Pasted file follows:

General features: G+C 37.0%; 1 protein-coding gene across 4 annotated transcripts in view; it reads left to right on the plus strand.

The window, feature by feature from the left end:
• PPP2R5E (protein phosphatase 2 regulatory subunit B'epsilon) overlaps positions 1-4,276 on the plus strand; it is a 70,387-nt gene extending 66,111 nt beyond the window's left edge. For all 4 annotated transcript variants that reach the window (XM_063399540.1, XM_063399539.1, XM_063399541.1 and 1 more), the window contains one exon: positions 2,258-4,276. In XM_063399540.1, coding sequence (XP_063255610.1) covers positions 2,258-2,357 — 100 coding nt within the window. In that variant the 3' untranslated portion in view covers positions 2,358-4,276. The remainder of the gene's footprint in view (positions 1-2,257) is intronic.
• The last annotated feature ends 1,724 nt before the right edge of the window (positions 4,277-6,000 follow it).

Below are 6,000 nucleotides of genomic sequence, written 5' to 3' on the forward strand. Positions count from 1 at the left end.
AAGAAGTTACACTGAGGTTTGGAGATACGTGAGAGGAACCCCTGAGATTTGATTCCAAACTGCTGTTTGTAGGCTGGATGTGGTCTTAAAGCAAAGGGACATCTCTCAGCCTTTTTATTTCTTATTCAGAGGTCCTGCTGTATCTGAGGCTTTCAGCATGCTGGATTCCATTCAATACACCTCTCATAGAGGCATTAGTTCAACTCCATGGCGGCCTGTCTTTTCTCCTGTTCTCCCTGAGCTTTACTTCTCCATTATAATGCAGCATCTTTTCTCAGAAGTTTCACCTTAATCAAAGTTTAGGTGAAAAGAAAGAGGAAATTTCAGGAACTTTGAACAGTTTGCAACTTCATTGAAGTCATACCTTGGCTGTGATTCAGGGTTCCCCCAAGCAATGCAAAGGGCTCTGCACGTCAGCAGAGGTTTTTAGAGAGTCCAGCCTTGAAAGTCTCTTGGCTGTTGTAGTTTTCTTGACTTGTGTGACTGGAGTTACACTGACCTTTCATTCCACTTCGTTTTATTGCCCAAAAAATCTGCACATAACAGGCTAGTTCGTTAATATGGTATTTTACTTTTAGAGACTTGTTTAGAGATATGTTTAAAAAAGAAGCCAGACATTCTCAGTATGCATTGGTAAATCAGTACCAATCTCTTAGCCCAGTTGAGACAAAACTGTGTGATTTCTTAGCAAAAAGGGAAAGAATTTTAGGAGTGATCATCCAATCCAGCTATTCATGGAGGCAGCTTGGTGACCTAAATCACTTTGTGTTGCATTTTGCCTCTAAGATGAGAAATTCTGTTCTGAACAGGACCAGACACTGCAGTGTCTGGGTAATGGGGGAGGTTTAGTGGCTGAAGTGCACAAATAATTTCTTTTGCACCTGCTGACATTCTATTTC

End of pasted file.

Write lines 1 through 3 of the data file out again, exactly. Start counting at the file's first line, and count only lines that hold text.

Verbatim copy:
General features: G+C 37.0%; 1 protein-coding gene across 4 annotated transcripts in view; it reads left to right on the plus strand.

The window, feature by feature from the left end:
• PPP2R5E (protein phosphatase 2 regulatory subunit B'epsilon) overlaps positions 1-4,276 on the plus strand; it is a 70,387-nt gene extending 66,111 nt beyond the window's left edge. For all 4 annotated transcript variants that reach the window (XM_063399540.1, XM_063399539.1, XM_063399541.1 and 1 more), the window contains one exon: positions 2,258-4,276. In XM_063399540.1, coding sequence (XP_063255610.1) covers positions 2,258-2,357 — 100 coding nt within the window. In that variant the 3' untranslated portion in view covers positions 2,358-4,276. The remainder of the gene's footprint in view (positions 1-2,257) is intronic.